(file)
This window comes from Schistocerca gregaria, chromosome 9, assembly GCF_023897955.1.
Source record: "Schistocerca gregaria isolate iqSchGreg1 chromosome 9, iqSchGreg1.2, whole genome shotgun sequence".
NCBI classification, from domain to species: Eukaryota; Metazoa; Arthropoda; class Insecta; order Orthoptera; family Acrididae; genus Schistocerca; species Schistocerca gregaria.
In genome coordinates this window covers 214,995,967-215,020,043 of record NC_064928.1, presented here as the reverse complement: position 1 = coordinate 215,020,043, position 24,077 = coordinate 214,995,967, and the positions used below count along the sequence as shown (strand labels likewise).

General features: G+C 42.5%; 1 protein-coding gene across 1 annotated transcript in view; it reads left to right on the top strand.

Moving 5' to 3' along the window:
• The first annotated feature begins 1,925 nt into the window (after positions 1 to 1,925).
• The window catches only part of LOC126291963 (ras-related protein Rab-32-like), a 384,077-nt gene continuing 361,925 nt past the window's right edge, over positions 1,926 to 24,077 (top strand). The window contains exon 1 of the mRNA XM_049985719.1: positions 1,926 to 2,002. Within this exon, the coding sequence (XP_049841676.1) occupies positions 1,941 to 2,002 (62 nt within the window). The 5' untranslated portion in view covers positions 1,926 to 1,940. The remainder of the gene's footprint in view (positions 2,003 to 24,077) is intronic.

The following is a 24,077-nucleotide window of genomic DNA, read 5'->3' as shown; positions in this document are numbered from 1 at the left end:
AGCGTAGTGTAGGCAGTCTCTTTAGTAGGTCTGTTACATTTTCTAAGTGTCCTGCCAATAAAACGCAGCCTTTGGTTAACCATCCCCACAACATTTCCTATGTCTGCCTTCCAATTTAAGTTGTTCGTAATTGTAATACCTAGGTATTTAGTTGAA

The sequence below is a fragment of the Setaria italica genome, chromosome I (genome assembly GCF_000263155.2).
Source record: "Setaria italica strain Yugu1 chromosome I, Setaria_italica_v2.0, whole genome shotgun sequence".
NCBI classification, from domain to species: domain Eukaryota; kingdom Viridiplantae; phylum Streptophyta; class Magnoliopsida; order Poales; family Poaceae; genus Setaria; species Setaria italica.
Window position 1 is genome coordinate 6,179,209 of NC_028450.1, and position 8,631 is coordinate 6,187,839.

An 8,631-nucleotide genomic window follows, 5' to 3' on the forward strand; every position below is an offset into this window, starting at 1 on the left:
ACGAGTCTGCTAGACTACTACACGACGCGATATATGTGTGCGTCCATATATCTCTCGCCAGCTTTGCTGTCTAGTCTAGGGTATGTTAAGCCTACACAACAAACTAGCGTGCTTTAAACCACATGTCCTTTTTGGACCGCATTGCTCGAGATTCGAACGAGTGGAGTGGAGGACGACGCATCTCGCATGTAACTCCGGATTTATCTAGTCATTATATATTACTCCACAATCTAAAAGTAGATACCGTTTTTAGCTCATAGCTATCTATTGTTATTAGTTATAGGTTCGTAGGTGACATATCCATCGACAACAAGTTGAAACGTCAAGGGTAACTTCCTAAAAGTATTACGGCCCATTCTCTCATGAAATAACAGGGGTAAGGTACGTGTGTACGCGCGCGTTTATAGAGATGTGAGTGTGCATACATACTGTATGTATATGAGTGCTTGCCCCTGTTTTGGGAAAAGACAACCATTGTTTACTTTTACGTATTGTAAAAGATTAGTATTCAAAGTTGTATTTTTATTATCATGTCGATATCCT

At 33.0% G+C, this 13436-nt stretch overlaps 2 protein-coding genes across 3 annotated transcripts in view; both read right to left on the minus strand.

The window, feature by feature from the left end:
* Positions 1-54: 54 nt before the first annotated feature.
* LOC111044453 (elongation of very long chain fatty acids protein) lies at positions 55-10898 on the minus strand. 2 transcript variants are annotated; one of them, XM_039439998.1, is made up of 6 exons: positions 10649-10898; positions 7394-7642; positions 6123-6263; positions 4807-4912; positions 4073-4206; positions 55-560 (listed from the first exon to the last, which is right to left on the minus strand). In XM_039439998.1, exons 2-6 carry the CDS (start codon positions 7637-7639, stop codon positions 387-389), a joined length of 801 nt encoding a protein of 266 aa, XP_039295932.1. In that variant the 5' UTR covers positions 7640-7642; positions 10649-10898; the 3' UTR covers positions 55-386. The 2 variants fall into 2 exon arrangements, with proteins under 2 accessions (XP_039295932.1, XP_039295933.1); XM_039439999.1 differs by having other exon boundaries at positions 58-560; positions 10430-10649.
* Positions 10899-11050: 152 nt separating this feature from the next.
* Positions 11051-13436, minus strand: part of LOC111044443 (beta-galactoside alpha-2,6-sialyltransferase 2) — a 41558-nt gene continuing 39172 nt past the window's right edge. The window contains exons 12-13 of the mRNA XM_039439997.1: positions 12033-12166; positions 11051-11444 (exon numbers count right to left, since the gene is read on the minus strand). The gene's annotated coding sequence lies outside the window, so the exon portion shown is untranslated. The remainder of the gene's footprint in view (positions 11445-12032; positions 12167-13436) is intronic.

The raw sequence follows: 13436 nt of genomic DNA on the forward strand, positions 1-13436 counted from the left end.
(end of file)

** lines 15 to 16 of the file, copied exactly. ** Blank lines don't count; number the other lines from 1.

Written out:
An 8,631-nucleotide genomic window follows, 5' to 3' on the forward strand; every position below is an offset into this window, starting at 1 on the left:
ACGAGTCTGCTAGACTACTACACGACGCGATATATGTGTGCGTCCATATATCTCTCGCCAGCTTTGCTGTCTAGTCTAGGGTATGTTAAGCCTACACAACAAACTAGCGTGCTTTAAACCACATGTCCTTTTTGGACCGCATTGCTCGAGATTCGAACGAGTGGAGTGGAGGACGACGCATCTCGCATGTAACTCCGGATTTATCTAGTCATTATATATTACTCCACAATCTAAAAGTAGATACCGTTTTTAGCTCATAGCTATCTATTGTTATTAGTTATAGGTTCGTAGGTGACATATCCATCGACAACAAGTTGAAACGTCAAGGGTAACTTCCTAAAAGTATTACGGCCCATTCTCTCATGAAATAACAGGGGTAAGGTACGTGTGTACGCGCGCGTTTATAGAGATGTGAGTGTGCATACATACTGTATGTATATGAGTGCTTGCCCCTGTTTTGGGAAAAGACAACCATTGTTTACTTTTACGTATTGTAAAAGATTAGTATTCAAAGTTGTATTTTTATTATCATGTCGATATCCT